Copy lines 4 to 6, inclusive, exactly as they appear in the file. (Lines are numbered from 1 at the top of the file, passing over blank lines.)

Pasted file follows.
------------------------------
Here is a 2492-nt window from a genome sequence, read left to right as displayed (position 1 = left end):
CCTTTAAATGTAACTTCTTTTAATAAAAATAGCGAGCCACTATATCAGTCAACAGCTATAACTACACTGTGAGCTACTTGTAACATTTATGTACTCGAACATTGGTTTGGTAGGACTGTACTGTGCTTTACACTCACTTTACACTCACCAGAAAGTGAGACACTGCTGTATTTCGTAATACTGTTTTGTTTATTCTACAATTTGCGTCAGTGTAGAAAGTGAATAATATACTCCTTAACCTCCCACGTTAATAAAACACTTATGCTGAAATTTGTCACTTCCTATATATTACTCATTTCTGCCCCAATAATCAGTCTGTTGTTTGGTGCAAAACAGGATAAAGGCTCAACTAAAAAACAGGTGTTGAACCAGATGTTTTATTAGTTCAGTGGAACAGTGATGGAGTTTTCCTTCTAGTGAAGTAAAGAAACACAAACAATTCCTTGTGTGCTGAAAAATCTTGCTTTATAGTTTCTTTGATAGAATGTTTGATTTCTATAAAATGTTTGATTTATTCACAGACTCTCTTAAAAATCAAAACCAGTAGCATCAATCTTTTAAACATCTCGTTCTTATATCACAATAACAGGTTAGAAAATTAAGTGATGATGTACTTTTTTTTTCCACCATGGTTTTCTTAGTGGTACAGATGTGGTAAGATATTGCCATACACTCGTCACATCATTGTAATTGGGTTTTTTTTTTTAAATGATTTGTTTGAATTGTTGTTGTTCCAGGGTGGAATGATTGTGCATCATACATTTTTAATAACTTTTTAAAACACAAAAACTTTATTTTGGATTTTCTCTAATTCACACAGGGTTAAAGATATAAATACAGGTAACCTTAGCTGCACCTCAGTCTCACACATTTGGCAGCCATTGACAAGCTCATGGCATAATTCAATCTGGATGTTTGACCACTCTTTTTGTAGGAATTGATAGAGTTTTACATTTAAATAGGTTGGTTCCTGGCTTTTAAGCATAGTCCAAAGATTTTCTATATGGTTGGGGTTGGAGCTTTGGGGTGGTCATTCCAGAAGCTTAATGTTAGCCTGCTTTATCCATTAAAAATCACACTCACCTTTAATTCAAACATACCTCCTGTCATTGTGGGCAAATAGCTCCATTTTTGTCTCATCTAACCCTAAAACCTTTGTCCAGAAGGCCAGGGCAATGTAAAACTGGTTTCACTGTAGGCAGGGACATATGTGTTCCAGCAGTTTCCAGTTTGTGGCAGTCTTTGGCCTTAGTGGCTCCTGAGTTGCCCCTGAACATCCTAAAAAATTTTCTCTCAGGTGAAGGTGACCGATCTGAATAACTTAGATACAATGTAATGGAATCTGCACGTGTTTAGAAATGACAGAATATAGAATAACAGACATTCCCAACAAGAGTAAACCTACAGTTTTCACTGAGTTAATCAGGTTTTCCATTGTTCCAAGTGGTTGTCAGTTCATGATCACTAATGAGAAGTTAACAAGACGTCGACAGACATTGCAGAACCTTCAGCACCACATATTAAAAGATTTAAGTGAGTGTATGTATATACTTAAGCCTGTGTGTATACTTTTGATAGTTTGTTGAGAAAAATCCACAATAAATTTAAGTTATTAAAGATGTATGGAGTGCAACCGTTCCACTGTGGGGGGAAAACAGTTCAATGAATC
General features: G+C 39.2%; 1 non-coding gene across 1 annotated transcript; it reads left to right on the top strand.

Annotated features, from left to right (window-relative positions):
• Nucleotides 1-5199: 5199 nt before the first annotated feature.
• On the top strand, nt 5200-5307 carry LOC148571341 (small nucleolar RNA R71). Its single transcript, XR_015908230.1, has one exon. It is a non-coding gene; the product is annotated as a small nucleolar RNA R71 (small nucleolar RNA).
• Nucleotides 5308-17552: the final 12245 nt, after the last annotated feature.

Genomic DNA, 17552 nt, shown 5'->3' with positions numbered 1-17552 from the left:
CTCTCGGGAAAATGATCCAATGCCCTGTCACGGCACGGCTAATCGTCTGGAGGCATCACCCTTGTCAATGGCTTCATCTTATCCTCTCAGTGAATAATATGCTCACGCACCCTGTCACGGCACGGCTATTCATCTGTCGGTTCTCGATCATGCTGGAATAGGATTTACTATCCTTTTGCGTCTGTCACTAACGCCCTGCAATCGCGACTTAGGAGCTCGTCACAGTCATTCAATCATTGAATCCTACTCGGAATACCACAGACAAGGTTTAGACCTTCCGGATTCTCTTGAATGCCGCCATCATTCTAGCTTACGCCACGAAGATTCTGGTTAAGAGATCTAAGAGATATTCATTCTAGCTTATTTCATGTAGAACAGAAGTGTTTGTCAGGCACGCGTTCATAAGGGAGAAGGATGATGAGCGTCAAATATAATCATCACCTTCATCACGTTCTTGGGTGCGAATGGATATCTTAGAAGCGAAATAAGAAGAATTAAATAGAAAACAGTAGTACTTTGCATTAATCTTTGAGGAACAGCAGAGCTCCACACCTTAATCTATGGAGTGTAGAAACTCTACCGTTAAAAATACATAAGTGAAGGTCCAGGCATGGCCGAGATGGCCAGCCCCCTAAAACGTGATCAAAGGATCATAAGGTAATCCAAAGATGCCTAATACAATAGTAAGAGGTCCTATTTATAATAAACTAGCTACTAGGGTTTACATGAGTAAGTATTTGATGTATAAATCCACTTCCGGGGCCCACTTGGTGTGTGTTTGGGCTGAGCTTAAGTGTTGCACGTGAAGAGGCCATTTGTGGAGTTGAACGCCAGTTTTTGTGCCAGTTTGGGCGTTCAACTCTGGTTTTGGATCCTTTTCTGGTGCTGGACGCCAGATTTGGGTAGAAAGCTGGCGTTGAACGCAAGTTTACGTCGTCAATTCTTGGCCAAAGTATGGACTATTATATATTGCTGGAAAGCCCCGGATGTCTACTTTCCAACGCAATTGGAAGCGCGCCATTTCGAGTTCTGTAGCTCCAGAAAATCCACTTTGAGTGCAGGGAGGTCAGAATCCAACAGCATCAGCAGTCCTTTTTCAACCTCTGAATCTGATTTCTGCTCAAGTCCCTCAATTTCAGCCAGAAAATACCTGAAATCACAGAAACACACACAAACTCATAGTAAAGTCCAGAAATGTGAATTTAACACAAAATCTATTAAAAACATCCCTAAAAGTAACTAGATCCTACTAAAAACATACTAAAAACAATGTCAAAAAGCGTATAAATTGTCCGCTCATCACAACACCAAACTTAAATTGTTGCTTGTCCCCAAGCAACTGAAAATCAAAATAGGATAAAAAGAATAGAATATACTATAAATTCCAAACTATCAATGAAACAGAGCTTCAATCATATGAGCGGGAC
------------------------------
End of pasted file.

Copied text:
Annotated features, from left to right (window-relative positions):
• Nucleotides 1-5199: 5199 nt before the first annotated feature.
• On the top strand, nt 5200-5307 carry LOC148571341 (small nucleolar RNA R71). Its single transcript, XR_015908230.1, has one exon. It is a non-coding gene; the product is annotated as a small nucleolar RNA R71 (small nucleolar RNA).